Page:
1911: Dmitry Bogrov, Stolypin’s assassin

2 comments September 25th, 2014 Headsman

On this date in 1911,* Dmitry Bogrov was hanged in Kiev for assassinating Russian Prime Minister Pyotr Stolypin.

Many could diagnose the long-advancing rot of the Russian state, but few had the physic to abate it. Stolypin, a resolute conservative landowner, might have been tsarism’s last, best hope.

During the cataclysmic 1905 revolution, Stolypin was governor of Saratov and kept his province notably free from disturbances.

That earned him a kick upstairs in 1906 in hopes that he could work the same magic on the turbulent country. To a greater extent than most, he did: Stolypin was tsarist Russia’s last great statesman, notably introducing capitalistic land reforms in an effort to germinate a new rural middle class of small, freeholding landowners with skin in the Romanov dynasty. To break liberal obstruction, he also mounted a coup to weight the Duma in favor of propertied classes. “Give me 20 years of peace,” he vowed, “and you won’t recognize Russia.”

It’s left to the speculation of posterity whether he could have pulled the trick: in the event, Stolypin did not get 20 years and Russia did not get peace.

For some, like Solzhenitsyn, Stolypin is the lost chance for a Russia without either despotism or revolution: “He brought light to the world and the world rejected him.” For many others, that Great Man theory is a bit much. Russia’s issues with class and governance were a pretty long-term concern.

One of its long-term products was Russia’s energetic radical underground, and this Stolypin harried Russia’s revolutionaries from pillar to post, greatly intensifying police surveillance and infiltration of agitators’ circles to prevent a repeat of 1905. His secret courts meted out punishment with a greater regard for swiftness than certainty; a staggering 3,000 radicals were hanged for alleged involvement in terrorism from 1906 to 1909, generating worldwide condemnation and causing the phrase “Stolypin’s necktie” to enter the lexicon as a synonym for the noose.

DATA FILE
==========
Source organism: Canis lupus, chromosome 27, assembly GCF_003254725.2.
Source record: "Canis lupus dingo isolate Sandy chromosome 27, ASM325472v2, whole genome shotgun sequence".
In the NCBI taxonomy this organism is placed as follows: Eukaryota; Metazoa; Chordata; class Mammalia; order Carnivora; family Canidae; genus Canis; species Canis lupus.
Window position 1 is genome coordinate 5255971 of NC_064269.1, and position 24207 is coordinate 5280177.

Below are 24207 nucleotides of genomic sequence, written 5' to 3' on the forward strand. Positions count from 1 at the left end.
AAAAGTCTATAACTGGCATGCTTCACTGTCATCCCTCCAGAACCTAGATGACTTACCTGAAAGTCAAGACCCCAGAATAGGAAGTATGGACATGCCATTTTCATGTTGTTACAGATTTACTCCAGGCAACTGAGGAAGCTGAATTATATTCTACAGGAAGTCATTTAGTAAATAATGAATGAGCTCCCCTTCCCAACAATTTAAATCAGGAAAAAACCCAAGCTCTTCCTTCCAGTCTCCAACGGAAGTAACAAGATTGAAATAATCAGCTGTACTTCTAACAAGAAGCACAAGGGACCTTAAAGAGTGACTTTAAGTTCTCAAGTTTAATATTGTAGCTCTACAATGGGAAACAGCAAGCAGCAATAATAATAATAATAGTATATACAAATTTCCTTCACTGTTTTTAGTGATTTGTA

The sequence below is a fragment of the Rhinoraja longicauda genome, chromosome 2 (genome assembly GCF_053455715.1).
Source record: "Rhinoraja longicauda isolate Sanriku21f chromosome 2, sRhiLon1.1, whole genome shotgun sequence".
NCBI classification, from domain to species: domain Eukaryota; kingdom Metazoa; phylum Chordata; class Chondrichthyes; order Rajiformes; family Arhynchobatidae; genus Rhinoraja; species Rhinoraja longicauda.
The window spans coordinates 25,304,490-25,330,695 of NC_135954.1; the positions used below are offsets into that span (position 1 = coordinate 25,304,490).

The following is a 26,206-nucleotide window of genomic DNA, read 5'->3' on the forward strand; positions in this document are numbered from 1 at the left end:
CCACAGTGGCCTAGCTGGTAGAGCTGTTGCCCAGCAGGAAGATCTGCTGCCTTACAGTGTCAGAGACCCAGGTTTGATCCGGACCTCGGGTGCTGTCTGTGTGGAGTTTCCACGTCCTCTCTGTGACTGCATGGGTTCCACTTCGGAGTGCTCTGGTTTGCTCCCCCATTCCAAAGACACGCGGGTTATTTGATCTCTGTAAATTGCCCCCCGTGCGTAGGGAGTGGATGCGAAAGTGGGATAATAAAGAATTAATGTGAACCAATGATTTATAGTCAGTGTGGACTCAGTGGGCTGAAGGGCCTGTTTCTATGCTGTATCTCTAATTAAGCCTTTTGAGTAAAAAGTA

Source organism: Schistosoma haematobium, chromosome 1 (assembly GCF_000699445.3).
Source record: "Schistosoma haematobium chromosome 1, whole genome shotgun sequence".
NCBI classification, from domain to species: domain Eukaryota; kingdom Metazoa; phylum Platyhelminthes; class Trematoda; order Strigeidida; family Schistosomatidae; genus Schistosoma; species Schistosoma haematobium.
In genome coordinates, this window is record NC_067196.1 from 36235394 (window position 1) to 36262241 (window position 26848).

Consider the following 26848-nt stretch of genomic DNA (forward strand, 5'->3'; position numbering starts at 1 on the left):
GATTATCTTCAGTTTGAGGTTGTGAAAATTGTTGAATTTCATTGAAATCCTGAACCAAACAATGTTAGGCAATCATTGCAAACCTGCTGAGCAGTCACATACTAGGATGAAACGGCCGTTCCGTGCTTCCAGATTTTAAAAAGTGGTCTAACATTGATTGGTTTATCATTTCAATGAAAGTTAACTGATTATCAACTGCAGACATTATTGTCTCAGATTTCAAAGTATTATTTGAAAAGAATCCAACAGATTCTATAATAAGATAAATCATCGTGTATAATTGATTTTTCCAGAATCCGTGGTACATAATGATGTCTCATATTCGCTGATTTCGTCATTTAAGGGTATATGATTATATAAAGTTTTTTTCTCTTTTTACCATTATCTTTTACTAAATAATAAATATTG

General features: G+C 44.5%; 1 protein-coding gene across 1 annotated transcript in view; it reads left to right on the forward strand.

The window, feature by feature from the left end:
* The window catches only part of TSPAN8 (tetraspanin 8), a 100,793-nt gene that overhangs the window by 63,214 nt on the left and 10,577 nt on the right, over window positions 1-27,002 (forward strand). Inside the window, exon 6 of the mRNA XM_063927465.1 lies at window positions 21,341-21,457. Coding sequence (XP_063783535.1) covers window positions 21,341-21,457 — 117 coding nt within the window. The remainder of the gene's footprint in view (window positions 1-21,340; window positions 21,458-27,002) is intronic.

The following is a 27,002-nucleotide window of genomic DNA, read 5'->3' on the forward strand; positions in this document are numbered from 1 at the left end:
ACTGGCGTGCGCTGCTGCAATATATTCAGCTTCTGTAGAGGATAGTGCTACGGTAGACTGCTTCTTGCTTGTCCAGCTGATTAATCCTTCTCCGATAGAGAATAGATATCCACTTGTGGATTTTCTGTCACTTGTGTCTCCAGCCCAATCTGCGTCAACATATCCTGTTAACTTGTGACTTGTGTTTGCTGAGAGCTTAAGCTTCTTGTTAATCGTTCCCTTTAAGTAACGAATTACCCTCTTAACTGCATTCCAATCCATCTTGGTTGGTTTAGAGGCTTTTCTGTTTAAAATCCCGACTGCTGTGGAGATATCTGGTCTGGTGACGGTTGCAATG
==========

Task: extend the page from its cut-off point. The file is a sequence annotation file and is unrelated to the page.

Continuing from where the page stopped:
Of course, there was plenty of real terrorism, no small part of it directed at Stolypin himself. He survived or avoided several assassination attempts, including a bomb that took the life of his daughter. In turn-of-the-century Russia, though, there was always a next man or woman up when it came to the propaganda of the deed.

In September 1911, at festivities marking the quinquagenary of the liberation of the serfs, Stolypin attended the Kiev opera’s performance of The Tale of Tsar Saltan.


The (obviously non-operatic) cartoon adaptation of The Tale of Tsar Saltan; the source material for both opera and cartoon is a Pushkin poem.

As the third intermission drew to a close, a young bourgeois approached Stolypin, drew a Browning pistol, and shot the Prime Minister. Legend has it that Stolypin opened his bloodied waistcoat and addressed the close-enough-to-witness-it sovereign with the words, “I am happy to die for the tsar.” The prime minister would linger on and die a few days later; his murderer did not long outlive him.

Despite Stolypin’s reputation as public enemy no. 1 for revolutionaries, the reason for Dmitry Bogrov to commit this particular murder has long remained murky. (pdf)

Bogrov (English Wikipedia entry | Russian) was a revolutionary, but he was also an informer for the Okhrana, the tsarist secret police whose augmentation had been a key Stolypin priority. Just where Bogrov stood at any given time in the vast foggy marches between compromised true believer and agent provocateur is difficult to pinpoint.

The Kiev opera on the night Bogrov shot Stolypin was thick with military personnel, but nobody at all stood watch on the oft-targeted politician — even though there was specific intelligence of a possible threat, issued in his capacity as an informer by the Janus-faced Bogrov himself. The eventual assassin was admitted to the theater that night on a ticket provided by his police handlers.